BMC to study agencies’ response to Bandra fire | mumbai | Hindustan Times
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BMC to study agencies’ response to Bandra fire

In an ambitious plan that could change the way the city’s agencies respond to a disaster, the Brihanmumbai Municipal Corporation (BMC) has decided to study and analyse the response of each agency to a disaster.

mumbai Updated: Mar 27, 2011 01:14 IST
Kunal Purohit

In an ambitious plan that could change the way the city’s agencies respond to a disaster, the Brihanmumbai Municipal Corporation (BMC) has decided to study and analyse the response of each agency to a disaster.

This analysis will be jointly done with all agencies and feedback will then be given on the loopholes observed, and suggestions made on improvements.

The plan is modelled on the Emergency Support Functions (ESF) system, in place in western countries, where every agency has a specified, pre-decided response to disasters. SS Shine, joint municipal commissioner (disaster management), said, “A pilot study will be launched with the Garib Nagar fire incident. We have requested all agencies involved in the operation to share information about the role they played while mitigating the disaster.”

The fire that broke out on March 5, gutting 700 shanties and rendering 2,000 families homeless, had numerous agencies involved like the fire brigade, the Railways and the civil defence.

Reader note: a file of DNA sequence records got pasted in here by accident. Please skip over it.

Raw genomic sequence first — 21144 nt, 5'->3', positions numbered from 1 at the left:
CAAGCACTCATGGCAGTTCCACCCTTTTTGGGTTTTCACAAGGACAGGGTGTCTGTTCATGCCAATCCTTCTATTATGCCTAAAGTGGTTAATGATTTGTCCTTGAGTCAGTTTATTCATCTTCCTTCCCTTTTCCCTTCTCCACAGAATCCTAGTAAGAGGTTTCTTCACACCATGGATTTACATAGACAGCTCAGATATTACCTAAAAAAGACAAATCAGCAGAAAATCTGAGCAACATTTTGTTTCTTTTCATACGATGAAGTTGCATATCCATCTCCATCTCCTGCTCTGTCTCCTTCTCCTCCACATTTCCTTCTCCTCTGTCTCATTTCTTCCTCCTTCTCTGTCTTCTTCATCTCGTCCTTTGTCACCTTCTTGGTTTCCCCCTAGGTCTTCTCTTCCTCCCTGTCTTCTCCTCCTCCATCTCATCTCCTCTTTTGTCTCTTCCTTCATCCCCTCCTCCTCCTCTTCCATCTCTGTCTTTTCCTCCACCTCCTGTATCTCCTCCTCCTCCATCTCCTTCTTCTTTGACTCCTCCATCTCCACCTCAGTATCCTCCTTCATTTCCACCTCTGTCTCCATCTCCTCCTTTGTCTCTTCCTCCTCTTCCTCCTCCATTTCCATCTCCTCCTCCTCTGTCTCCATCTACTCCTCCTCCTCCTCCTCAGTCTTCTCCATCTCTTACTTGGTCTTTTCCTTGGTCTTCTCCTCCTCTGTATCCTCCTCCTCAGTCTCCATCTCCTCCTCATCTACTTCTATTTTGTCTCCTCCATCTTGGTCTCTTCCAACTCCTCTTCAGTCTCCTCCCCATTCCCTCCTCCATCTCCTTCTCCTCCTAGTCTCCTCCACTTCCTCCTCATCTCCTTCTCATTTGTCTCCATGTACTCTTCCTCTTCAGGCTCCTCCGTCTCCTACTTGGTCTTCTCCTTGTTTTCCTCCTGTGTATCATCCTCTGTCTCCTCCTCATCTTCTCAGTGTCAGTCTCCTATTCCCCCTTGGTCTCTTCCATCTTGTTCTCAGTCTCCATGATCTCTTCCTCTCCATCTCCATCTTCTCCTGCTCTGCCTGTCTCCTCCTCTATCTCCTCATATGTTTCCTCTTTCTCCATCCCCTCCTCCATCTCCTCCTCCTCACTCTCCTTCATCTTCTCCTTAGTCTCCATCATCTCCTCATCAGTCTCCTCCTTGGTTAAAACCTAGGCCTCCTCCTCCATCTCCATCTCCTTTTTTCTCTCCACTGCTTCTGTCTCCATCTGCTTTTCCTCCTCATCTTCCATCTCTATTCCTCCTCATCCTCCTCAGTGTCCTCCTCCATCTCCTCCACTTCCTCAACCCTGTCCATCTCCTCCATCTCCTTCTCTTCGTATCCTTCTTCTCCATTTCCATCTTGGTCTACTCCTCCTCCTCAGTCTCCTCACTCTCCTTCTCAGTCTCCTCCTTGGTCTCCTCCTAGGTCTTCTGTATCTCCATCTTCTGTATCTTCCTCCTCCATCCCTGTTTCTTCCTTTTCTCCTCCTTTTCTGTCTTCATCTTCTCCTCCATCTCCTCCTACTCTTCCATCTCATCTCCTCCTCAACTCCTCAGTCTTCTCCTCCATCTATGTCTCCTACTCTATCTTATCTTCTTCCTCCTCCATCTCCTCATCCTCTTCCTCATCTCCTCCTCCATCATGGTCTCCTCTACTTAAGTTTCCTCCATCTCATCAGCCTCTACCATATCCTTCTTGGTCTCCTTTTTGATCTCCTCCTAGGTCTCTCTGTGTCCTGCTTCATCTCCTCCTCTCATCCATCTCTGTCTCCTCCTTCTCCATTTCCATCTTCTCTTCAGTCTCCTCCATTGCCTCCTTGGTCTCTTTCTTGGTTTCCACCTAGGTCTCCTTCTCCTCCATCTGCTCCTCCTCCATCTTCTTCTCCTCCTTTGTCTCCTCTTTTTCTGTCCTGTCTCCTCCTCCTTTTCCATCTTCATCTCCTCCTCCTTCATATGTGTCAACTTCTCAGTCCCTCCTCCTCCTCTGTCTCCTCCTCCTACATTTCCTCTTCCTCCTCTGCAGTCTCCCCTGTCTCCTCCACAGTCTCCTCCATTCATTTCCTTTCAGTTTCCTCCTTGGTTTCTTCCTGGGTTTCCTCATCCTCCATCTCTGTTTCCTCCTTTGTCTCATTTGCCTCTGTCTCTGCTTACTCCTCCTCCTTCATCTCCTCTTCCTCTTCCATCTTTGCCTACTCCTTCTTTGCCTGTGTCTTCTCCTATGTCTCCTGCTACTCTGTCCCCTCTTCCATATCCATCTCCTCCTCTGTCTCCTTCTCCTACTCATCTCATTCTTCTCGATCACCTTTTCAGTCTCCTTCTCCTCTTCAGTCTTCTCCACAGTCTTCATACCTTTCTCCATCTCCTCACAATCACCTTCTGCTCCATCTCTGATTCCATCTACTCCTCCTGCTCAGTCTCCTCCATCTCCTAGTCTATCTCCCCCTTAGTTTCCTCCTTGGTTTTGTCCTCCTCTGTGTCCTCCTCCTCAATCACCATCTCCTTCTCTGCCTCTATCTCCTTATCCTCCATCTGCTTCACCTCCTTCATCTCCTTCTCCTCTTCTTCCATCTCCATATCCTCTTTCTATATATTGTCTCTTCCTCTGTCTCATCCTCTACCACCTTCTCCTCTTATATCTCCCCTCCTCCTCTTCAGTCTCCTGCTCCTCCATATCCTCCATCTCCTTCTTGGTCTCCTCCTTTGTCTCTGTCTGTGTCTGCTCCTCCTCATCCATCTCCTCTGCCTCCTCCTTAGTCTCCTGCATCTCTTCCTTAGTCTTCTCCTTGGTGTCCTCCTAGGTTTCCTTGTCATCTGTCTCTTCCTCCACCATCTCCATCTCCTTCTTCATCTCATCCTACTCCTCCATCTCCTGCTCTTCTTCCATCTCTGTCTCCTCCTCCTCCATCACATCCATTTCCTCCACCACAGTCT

“Once this information comes in, we will jointly analyse the responses of the various agencies. After this analysis we will be able to tell what was done right and what wasn’t,” Shinde added.

This analysis of the operations would include finding out whether the agency performed to its fullest capacity, whether there were any loopholes in its performance and so on. “We will also look into whether any of the responses could have been done in a more efficient manner to ensure a swifter response,” Shinde said.

A senior civic official, who did not wish to be named, said such an exercise was needed to better the co-ordination between different agencies. “Currently, despite repeated attempts to do so, we haven’t been able to establish a common chain of command between different agencies during disasters.”

The key objective of such an exercise would be to document the operations, and its strengths and weaknesses.

“Till now, whenever we have handled disasters the lessons learnt were never documented.” Shinde said this strategy would be adopted for natural disasters. “But, if it is successful, it will automatically help improve our response to man-made disasters, like terrorist attacks.”